What is a Biobank?
Biobanks are laboratories that collect and organize human specimens such as blood, saliva, plasma, DNA, and even whole organs for the purpose of research and donation. Some are government funded. For 36% of biobanks, government is the largest funding source. And the government provided some amount of funding to 57% of all responding biobanks in the past five years.
How and why are they organized?
Each specimen is carefully categorized by age, gender, ethnicity, blood type, and other factors like whether or not the person was a smoker. Each sample is then given a barcode to make sure any personal information about the donor is protected.
Keeping track of specimens can be difficult. The number of samples and other tissue in US biobanks alone was estimated to be more than 300 million at the turn of the century and is increasing by 20 million a year. However, even that number is not enough for researchers. A 2011 survey of more than 700 cancer researchers found 47% had trouble finding enough biobank samples to accommodate their needs. 53% of biobanks listed research on a particular disease as the most important reason for continuing collection, the most common being cancer. This year, there will be an estimated 1,658,370 new cancer cases diagnosed, which is why cancer research is an ongoing effort.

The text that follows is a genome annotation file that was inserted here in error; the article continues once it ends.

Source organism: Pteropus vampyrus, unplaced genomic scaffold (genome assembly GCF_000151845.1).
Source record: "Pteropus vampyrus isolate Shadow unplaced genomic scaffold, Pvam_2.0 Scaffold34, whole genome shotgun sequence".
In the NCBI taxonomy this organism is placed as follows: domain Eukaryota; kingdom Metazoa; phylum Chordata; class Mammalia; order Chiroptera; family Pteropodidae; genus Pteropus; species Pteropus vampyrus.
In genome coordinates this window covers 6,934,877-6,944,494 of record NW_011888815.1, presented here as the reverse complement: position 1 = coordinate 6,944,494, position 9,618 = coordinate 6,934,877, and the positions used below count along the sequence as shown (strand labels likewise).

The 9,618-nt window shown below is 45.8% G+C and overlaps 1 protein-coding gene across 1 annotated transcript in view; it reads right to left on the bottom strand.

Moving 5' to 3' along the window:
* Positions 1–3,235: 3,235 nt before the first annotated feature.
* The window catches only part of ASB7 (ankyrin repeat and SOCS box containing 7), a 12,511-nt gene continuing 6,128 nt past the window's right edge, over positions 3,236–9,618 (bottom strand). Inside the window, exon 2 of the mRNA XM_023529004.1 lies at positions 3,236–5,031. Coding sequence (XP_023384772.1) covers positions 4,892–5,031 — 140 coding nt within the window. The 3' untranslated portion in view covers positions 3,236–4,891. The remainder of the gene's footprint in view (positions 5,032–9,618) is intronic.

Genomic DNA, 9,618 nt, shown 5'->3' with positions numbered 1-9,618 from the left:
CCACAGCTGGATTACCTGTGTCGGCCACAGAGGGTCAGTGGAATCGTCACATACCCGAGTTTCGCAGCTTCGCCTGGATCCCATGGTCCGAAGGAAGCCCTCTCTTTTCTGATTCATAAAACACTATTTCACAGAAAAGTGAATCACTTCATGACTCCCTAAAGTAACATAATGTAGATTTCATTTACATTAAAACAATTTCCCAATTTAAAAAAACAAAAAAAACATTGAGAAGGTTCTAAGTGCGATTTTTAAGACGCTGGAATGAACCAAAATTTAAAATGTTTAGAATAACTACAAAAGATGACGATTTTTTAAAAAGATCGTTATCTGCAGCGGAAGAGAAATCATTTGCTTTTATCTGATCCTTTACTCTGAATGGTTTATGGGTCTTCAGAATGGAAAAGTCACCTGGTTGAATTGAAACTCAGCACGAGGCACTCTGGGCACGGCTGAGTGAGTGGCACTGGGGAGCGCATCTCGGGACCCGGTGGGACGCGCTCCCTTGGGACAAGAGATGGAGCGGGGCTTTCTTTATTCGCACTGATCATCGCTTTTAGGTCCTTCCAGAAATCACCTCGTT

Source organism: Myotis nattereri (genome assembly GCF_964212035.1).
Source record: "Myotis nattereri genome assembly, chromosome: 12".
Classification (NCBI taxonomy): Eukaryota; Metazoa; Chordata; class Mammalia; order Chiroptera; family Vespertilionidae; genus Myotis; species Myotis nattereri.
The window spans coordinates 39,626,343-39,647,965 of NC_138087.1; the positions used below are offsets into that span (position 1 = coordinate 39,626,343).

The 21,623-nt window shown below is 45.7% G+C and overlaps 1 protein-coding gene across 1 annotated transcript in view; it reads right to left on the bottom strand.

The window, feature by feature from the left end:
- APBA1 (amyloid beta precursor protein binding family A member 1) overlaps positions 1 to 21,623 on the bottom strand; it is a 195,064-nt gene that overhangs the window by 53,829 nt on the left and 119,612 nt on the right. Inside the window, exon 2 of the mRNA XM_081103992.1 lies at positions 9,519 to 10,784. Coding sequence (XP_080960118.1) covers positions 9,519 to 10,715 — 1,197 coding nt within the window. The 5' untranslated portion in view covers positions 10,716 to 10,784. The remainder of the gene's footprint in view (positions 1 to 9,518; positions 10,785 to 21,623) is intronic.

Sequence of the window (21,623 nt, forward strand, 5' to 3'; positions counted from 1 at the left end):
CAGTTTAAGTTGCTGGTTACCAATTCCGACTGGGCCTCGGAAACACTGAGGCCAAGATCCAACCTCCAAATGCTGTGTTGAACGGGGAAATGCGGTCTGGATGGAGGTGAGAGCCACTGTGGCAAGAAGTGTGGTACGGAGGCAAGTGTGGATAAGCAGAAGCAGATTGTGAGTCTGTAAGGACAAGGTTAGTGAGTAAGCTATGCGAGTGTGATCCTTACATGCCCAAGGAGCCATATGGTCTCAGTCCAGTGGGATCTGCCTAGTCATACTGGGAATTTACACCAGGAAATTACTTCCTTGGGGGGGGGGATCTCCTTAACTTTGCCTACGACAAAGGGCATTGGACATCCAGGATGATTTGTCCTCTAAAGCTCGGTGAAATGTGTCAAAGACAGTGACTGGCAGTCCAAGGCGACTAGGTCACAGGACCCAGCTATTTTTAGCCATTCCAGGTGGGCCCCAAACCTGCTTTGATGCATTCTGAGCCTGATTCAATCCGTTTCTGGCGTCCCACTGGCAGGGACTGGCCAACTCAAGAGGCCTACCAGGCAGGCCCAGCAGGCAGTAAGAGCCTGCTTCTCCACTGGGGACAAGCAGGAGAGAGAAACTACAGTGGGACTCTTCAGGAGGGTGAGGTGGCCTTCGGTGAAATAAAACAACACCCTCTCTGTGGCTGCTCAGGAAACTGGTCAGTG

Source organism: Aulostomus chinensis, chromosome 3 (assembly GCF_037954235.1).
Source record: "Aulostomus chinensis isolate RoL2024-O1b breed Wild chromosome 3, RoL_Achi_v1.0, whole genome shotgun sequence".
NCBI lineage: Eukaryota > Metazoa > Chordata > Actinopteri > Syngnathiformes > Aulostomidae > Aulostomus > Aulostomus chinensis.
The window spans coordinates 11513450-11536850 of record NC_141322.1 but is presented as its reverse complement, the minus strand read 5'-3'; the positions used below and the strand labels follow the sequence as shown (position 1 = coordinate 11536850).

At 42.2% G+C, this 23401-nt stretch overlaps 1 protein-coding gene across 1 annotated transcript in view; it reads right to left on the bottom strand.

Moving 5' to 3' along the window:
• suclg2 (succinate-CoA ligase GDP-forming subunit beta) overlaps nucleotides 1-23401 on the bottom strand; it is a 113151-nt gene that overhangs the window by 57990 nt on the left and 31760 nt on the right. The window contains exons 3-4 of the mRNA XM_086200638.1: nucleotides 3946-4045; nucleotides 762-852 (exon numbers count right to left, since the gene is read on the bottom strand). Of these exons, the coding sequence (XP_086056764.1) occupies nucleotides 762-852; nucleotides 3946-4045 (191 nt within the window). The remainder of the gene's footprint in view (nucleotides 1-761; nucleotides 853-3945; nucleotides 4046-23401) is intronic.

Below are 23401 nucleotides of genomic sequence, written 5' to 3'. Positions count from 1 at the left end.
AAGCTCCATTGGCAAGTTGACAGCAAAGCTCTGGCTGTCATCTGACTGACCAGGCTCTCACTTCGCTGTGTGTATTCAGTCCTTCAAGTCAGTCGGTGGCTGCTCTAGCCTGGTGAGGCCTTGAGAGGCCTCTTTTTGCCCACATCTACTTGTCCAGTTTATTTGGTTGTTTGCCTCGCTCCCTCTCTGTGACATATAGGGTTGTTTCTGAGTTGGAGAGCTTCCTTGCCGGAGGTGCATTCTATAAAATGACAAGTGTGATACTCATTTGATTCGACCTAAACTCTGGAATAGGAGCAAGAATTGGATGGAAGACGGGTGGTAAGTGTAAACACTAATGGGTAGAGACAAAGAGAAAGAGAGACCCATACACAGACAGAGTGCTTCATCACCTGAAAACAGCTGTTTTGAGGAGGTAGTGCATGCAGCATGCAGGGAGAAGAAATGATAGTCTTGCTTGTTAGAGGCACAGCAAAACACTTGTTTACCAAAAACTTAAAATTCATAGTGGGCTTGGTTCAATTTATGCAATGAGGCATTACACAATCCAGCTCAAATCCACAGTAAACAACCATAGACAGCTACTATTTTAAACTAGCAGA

Laboratory sample management software can help technicians organize specimens through simple and complex searches, security, tracking, and annotation. Lab sample tracking is one of the most important functions of laboratory sample management software since it allows techs to know where samples are at all times and track their uses. Keeping track of shipments is quick and easy, ensuring no samples get lost in transit. For services, the software also comes with billing options. With so many samples coming in each day, keeping the lab organized is essential for running a successful biobank and continuing the search for cures for many different diseases.